Local public schools may be a source of funding for assessments; however, they rarely pay for ongoing treatment. Some services may be reimbursable under the special entitlements for children with disabilities.

Private Payors

Private sources of revenue include a range of entities from large MCOs to local or self-insured national employers. Most health plans offered by large employers operate under managed care arrangements. Sometimes, a health plan may cover some substance abuse treatments under the mental health benefit portion of their plan; others may provide coverage through the medical component. In many cases, substance abuse treatment benefits, when offered, are provided through Managed Behavioral Healthcare Organizations (MBHOs) (see “Working In Today's Managed Care Environment,” p. 157, for a more detailed discussion of managed care arrangements). Because substance abuse coverage is a minor cost to employers, accounting for about 0.4 percent of the cost of health insurance overall (Schoenbaum et al. 1998), it may be difficult to get employers' attention, despite the high profile that substance abuse problems sometimes present. In general, three broad categories of private funding may be distinguished:

Contracts with health plans, MCOs, and MBHOs.

Direct service contracts with local employers. Local employers may contract directly with substance abuse services providers if the benefits offered by their health plans are inadequate.

Contracts with EAPs. Some employers have EAPs that can provide direct service contracts for a particular detoxification program.


By developing relationships with people in the community, an administrator can find new sources for support of capital and operations. Even if a source is reluctant to provide funds t support treatment services directly, other aspects of program development, organizational growth, and operations or equipment may be eligible for support. A variety of support may be available from sources in the community, ranging from financial support to donations of time, expertise, used or low-cost furniture and equipment, and space for a variety of activities. Some potential sources include

Fundraisers. People who do fundraising can help the program develop a campaign. Many States and the District of Columbia require that charitable organizations register and report to a governmental authority before they solicit contributions in their jurisdiction.

Foundations and local charities. A program may qualify as a recipient of funds for capital, operations, or other types of support such as board development from foundations, the Community Chest, United Way, or other charities.

Alumni. Graduates from a program may donate money to the program or provide support for clients.

Internships. Local colleges and universities may need internship slots for their students who are planning careers in human services.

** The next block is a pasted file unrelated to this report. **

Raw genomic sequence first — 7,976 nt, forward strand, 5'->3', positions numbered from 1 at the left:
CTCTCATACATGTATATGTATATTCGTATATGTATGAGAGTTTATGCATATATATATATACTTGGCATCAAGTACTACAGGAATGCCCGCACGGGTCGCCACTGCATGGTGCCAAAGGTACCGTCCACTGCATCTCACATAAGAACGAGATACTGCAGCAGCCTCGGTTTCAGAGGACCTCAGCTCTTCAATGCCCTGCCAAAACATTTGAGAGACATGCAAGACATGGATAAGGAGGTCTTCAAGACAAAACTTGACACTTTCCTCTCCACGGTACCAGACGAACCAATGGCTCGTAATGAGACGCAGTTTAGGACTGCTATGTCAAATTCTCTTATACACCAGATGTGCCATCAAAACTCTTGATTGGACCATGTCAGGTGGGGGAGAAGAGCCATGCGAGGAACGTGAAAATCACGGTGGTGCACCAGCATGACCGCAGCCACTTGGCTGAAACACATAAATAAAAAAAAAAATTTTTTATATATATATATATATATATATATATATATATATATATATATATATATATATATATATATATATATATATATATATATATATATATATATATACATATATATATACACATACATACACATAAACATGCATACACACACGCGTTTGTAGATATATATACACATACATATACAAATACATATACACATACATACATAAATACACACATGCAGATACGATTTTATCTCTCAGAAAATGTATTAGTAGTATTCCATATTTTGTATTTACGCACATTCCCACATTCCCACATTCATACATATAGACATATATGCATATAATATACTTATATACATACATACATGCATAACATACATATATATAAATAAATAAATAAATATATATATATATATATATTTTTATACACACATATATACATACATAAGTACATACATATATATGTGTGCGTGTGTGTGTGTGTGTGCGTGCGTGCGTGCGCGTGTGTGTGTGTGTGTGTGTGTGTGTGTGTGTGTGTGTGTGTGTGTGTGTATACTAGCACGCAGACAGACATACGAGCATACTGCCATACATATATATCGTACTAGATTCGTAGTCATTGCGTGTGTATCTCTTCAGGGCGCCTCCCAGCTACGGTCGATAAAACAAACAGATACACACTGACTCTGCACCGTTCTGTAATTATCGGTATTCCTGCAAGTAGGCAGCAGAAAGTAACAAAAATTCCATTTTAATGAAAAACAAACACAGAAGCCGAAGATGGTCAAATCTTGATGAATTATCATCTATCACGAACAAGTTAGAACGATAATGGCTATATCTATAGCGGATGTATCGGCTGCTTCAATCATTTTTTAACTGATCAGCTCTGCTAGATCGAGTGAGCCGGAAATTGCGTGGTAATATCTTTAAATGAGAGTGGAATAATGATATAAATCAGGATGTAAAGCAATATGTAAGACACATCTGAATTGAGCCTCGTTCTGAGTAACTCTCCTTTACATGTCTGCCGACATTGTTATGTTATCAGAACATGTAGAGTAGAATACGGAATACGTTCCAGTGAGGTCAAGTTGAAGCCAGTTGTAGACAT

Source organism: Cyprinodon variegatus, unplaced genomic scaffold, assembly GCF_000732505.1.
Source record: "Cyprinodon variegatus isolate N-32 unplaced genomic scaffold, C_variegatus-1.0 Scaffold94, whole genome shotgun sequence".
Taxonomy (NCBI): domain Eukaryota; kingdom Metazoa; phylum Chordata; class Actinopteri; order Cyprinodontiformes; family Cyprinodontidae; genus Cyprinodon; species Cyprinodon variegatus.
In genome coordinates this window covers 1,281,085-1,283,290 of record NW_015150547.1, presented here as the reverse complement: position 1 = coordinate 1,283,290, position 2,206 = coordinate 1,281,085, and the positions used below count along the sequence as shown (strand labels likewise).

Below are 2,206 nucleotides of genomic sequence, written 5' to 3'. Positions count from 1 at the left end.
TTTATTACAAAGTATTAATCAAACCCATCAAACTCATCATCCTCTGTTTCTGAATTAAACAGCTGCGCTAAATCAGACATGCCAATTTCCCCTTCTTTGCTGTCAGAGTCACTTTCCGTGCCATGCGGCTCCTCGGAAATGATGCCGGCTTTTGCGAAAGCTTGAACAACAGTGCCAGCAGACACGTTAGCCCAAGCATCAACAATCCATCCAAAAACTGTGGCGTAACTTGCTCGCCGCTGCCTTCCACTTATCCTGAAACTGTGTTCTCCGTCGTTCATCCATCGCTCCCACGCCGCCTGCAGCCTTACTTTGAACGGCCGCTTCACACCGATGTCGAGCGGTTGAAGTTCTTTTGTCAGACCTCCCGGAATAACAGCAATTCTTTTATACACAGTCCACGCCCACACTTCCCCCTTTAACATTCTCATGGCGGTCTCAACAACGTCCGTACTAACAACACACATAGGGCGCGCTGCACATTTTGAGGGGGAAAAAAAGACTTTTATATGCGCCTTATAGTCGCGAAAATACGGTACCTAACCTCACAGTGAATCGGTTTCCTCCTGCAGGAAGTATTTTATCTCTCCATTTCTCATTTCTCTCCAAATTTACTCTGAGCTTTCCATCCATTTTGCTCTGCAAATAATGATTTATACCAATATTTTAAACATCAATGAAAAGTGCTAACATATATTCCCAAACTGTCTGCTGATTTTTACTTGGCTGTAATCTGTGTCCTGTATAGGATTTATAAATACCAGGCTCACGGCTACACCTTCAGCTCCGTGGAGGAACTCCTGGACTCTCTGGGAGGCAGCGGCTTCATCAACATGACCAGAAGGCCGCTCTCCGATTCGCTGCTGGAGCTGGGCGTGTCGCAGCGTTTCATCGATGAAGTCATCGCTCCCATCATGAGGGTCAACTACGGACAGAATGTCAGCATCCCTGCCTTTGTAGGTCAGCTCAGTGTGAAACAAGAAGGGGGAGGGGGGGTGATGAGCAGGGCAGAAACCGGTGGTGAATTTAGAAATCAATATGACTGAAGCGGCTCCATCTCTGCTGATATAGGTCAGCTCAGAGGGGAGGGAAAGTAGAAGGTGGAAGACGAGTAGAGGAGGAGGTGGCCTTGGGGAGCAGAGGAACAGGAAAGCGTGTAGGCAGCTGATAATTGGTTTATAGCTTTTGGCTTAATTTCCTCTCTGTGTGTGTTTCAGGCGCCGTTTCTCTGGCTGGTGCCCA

Volunteers. Some programs use volunteers in various capacities. Sources include local retirement organizations and faith-based agencies.

Community groups. Faith-based agencies and community centers may let the program use rooms for meetings, alumni groups, recovery support groups, or classes. Community groups can contribute reading materials, clothes, toys for clients' children, furniture, or computers.

Local stores and vendors. Local businesses may contribute useful supplies such as snacks, office supplies, or even computers.

Many public and private benefit plans still classify detoxification as a medical rather than a substance abuse treatment service.

Research funding

In addition to SAMHSA's other roles, such as technical assistance, helping communities use research findings to implement effective treatment programs, and funding of prevention and treatment, the institutes of the National Institutes of Health conduct research on best practices in substance abuse treatment. The Research Assistant (http://www.theresearchassistant.com) may be a helpful source for information. For current funding opportunities, visit the National Institute on Drug Abuse Web site (http://www.nida.nih.gov) and the National Institute on Alcohol Abuse and Alcoholism Web site (http://www.niaaa.nih.gov).


Government agencies and private foundations offer funding through competitive grants. Grant money usually is designated for discrete projects, such as creating a videotape on family issues, providing childcare services in a program for women, enhancing the cultural competence of staff members, or treating under-served populations.

Writing grant applications requires special skills. A program can hire a consultant to write the application or use its own planning or research staff, if available. Successful grant applications address areas of genuine need, propose ideas worthy of support, express these ideas well, and explicitly follow the requirements of the request for application or proposal. To design a fundable project, the program may need to establish links with other resources. Each donor agency or foundation has its own application format and requirements that should be followed exactly. It is especially important when using a consultant to have program staff closely involved in the process of developing a grant application to ensure that affirmations in the application are completely aligned with agency capabilities. Programs that fail to involve their own staff in the grant application process risk falling into the “implementation trap” when a grant is awarded for projects they are not prepared to perform. SAMHSA offers a variety of resources to assist community-based organizations and others in developing successful grant applications. See the text box on page 157 for sources of information on grants for treatment and detoxification programs.

Self-pay patients